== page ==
Figure 2-4.Transistor constructions.
Point-contact transistors are now practically obsolete. They have been replaced by junction transistors,
which are superior to point-contact transistors in nearly all respects. The junction transistor generates less
noise, handles more power, provides higher current and voltage gains, and can be mass-produced more
cheaply than the point-contact transistor. Junction transistors are manufactured in much the same manner as
the PN junction diode discussed earlier. However, when the PNP or NPN material is grown (view B), the
impurity mixing process must be reversed twice to obtain the two junctions required in a transistor.
Likewise, when the alloy-junction (view C) or the diffused-junction (view D) process is used, two junctions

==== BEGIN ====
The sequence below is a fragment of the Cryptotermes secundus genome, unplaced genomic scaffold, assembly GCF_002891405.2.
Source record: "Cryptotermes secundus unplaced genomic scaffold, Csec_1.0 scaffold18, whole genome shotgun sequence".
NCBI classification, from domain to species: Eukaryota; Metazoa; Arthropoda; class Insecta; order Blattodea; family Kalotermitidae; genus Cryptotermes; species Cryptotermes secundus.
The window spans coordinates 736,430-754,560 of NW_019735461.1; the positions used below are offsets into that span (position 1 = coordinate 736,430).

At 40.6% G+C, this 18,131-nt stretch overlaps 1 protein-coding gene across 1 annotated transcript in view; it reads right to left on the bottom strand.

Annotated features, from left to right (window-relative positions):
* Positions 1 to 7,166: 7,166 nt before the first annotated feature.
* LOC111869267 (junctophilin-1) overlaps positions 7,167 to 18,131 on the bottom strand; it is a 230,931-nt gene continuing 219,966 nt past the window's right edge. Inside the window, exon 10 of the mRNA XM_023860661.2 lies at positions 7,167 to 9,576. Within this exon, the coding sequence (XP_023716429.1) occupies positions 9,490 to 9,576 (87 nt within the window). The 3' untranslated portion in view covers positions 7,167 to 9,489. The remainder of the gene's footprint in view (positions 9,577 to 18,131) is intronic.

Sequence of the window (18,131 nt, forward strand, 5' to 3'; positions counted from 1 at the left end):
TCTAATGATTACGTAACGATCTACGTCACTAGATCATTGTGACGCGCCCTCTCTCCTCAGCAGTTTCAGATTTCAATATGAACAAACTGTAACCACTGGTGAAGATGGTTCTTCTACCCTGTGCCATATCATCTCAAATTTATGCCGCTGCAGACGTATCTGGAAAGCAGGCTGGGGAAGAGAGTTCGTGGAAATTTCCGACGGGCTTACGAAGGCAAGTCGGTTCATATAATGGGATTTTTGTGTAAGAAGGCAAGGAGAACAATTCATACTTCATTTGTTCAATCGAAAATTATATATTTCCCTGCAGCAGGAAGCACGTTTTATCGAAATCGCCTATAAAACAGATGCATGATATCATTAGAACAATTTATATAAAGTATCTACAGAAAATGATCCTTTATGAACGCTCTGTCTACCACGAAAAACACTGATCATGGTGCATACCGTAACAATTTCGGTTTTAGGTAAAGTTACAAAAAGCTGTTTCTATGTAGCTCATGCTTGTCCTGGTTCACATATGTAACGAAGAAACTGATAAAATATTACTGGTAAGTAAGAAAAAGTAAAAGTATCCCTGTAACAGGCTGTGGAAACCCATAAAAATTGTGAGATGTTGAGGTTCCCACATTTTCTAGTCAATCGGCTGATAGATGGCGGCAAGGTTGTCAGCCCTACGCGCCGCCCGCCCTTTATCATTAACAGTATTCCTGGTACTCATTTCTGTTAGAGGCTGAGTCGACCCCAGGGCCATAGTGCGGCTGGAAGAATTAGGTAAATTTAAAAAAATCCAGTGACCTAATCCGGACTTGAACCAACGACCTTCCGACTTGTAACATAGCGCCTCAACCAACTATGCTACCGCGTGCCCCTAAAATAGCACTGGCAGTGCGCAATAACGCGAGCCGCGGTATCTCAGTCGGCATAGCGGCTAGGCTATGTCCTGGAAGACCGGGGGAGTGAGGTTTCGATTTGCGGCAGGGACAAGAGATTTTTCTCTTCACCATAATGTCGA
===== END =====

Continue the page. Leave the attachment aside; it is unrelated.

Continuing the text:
must also be created within the crystal.
Although there are numerous ways to manufacture transistors, one of the most important parts of any
manufacturing process is quality control. Without good quality control, many transistors would prove
unreliable because the construction and processing of a transistor govern its thermal ratings, stability, and
electrical characteristics. Even though there are many variations in the transistor manufacturing processes,
certain structural techniques, which yield good reliability and long life, are common to all processes: (1)
Wire leads are connected to each semiconductor electrode; (2) the crystal is specially mounted to protect it
against mechanical damage; and (3) the unit is sealed to prevent harmful contamination of the crystal.
Q1. What is the name given to the semiconductor device that has three or more elements?
Q2. What electronic function made the transistor famous?
Q3. In which direction does the arrow point on an NPN transistor?
Q4. What was the name of the very first transistor?
Q5. What is one of the most important parts of any transistor manufacturing process?